Wednesday, November 9, 2016

Thomas Davanzo, of Estero, Florida, and Robert Fedyna, of Naples, Florida, were sentenced to 121 months and 135 months in prison, respectively, for their participation in a multi-state scheme to defraud biodiesel buyers and U.S. taxpayers


Two Florida Men Sentenced to Over Ten Years in Prison for Multi-State Biodiesel Fraud Scheme
11/08/2016
Contact Information:
Tricia Lynn (lynn.tricia@epa.gov)
(202) 564-2615

Washington – Yesterday, Thomas Davanzo, of Estero, Florida, and Robert Fedyna, of Naples, Florida, were sentenced to 121 months and 135 months in prison, respectively, for their participation in a multi-state scheme to defraud biodiesel buyers and U.S. taxpayers by fraudulently selling biodiesel credits and fraudulently claiming tax credits, announced Assistant Attorney General John C. Cruden of the Justice Department’s Environment and Natural Resources Division and U.S. Attorney A. Lee Bentley III of the Middle District of Florida. Both defendants were also ordered to forfeit ill-gotten gains from the conspiracy of over $46 million and other items to the government, including gold coins, jewelry and Rolex watches, thoroughbred horses, vehicles and properties.

Davanzo and Fedyna operated several shell companies that were used to facilitate the scheme. As part of the scheme, Davanzo and Fedyna operated entities that purported to purchase renewable fuel, on which credits had been claimed and which was ineligible for additional credits, produced by their co-conspirators at Gen-X Energy Group (Gen-X), headquartered in Pasco, Washington, and its subsidiary, Southern Resources and Commodities (SRC), located in Dublin, Georgia. They then used a series of false transactions to transform the fuel back into feedstock needed for the production of renewable fuel, and sold it back to Gen-X or SRC, allowing credits to be claimed again. This cycle was repeated multiple times.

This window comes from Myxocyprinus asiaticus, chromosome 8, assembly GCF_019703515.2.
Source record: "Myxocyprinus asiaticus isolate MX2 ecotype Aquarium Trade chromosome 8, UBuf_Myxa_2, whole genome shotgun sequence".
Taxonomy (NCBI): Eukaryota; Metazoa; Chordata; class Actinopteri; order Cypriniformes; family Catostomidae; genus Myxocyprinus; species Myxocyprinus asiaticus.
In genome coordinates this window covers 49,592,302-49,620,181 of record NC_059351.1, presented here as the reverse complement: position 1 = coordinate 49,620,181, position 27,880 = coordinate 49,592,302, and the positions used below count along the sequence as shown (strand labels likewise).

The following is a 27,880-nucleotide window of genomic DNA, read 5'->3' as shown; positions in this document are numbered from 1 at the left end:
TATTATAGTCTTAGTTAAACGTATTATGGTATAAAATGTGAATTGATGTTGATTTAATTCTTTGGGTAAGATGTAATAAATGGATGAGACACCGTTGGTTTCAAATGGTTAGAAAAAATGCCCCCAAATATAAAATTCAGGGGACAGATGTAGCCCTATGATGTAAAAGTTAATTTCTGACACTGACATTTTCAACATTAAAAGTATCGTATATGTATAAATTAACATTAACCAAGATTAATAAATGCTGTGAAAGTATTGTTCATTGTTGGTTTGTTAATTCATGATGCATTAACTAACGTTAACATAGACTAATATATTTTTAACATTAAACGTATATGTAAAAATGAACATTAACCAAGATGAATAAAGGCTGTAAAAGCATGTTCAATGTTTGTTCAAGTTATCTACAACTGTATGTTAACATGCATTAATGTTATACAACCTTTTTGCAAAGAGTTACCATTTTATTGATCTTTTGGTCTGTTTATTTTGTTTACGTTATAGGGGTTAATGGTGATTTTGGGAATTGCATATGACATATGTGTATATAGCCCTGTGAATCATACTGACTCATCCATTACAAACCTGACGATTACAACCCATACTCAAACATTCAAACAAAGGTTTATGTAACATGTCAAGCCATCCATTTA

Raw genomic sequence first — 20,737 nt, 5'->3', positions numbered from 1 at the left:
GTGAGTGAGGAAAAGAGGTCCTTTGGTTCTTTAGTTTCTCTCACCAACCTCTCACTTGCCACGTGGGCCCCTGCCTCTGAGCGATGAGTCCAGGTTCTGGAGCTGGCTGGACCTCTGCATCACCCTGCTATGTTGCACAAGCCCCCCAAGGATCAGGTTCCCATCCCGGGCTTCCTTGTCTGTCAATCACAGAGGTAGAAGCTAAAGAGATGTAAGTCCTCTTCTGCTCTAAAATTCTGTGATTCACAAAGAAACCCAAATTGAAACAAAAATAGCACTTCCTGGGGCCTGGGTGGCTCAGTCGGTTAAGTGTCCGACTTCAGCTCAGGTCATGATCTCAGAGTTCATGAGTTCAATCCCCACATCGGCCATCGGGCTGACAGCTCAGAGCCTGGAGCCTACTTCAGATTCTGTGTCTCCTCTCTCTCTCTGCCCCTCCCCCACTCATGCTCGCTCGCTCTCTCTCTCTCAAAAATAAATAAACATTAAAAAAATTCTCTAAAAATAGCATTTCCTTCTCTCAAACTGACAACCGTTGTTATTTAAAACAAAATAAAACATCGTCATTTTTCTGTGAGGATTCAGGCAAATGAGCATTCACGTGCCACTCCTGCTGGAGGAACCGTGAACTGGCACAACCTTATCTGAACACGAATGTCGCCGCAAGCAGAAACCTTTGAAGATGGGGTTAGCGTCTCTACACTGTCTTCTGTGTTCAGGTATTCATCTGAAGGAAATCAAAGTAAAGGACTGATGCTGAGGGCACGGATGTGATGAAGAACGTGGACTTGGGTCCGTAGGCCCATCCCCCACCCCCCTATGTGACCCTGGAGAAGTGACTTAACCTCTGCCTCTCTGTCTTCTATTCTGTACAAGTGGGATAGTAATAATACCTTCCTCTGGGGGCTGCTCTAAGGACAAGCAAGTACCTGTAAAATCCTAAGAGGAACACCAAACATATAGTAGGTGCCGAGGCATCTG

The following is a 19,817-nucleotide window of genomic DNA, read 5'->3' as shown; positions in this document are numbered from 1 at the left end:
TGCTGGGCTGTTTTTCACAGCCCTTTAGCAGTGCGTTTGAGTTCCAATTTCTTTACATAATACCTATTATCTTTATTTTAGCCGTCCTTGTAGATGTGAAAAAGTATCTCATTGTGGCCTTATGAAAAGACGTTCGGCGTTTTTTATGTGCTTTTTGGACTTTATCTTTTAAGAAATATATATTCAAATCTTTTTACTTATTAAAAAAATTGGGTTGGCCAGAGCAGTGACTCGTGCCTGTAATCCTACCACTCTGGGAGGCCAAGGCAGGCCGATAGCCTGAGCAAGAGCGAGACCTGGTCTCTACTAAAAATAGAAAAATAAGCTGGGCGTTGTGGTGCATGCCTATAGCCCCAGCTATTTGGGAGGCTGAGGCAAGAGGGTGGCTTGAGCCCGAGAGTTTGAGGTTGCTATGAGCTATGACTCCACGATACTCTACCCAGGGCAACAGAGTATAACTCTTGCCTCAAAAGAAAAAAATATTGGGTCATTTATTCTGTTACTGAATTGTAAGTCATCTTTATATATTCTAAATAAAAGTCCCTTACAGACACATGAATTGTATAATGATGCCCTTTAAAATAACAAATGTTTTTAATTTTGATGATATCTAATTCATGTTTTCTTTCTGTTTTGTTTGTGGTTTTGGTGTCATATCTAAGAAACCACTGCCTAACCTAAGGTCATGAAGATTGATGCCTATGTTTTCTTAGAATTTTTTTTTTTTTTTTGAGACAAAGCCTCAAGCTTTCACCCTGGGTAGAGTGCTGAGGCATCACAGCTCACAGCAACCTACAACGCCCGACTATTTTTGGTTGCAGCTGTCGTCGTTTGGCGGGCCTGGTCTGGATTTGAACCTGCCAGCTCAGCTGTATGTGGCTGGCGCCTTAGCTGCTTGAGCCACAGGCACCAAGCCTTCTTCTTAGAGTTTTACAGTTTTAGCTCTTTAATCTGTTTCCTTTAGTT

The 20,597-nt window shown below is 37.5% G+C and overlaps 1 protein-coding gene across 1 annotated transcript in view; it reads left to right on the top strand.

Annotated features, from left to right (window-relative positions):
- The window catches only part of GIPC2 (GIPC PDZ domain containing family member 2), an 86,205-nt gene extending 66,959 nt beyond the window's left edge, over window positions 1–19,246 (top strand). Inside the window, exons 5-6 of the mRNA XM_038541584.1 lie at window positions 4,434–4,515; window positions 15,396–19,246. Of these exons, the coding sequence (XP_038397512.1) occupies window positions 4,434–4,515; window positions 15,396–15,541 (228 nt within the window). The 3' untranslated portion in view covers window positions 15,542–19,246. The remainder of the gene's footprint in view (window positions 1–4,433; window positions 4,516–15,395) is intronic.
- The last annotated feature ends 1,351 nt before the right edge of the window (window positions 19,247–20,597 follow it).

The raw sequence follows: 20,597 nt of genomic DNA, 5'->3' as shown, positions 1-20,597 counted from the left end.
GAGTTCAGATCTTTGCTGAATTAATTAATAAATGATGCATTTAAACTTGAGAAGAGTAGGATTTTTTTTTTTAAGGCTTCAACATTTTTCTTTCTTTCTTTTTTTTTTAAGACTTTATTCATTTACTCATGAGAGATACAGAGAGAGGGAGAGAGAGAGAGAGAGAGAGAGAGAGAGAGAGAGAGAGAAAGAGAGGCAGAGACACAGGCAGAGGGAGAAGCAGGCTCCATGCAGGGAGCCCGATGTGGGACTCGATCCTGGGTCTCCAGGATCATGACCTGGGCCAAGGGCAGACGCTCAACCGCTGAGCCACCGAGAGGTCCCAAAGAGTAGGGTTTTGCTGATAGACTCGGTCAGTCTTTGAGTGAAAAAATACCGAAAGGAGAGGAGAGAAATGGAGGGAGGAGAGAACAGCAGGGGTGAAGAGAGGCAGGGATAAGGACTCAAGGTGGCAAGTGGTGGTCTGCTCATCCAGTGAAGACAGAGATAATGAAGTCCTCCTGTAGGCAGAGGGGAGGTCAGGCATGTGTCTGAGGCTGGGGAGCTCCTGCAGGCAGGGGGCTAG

“This case shows that EPA is committed to eliminating fraud in the renewable fuels market and ensuring a level playing field for businesses that play by the rules,” said Cynthia Giles, assistant administrator for EPA’s Office of Enforcement and Compliance Assurance. “The sentences handed down show the serious nature of these crimes and that EPA will continue to hold criminals accountable.”

“In their pursuit of personal gain, the defendants perpetrated a multi-state conspiracy that defrauded and undermined a federal program intended to further the energy independence of our nation,” said Assistant Attorney General Cruden. “Today’s sentence is a just punishment for these serious crimes against the American people.”

In addition, both Davanzo and Fedyna laundered the proceeds of the scheme through various shell entities. Davanzo and Fedyna established bank accounts in the names of shell entities. Funds were cycled through these shell companies’ bank accounts to perpetuate the fraud scheme and conceal its proceeds.

Davanzo and Fedyna also directed and participated in the generation of false paperwork designed to create the fa├žade that the renewable identification number (or RIN, a serial number used to track biodiesel credits) created and claimed by co-conspirators were legitimate. The paperwork included false invoices from Gen-X or SRC to shell entities, which purported to show sales of renewable fuel, false invoices from shell entities to Gen-X and SRC, which purported to show the purchase of feedstock and false bills of lading, which purported to show the transportation of fuel and feedstock by tanker truck.

From March 2013 to March 2014, the co-conspirators generated at least 60 million RINs that were based on fuel that was either never produced or was merely re-processed at the Gen-X or SRC facilities. The co-conspirators received at least $42 million from the sale of these fraudulent RINs to third parties. In addition, Gen-X received approximately $4,360,724.50 in false tax credits for this fuel.

This case was investigated by the U.S. Secret Service, the Environmental Protection Agency -Criminal Investigation Division, and the Internal Revenue Service-Criminal Investigation. It was prosecuted by Assistant United States Attorneys Sara C. Sweeney and Megan Kistler and Trial Attorney Adam Cullman of the Environment and Natural Resources Division of the Department of Justice.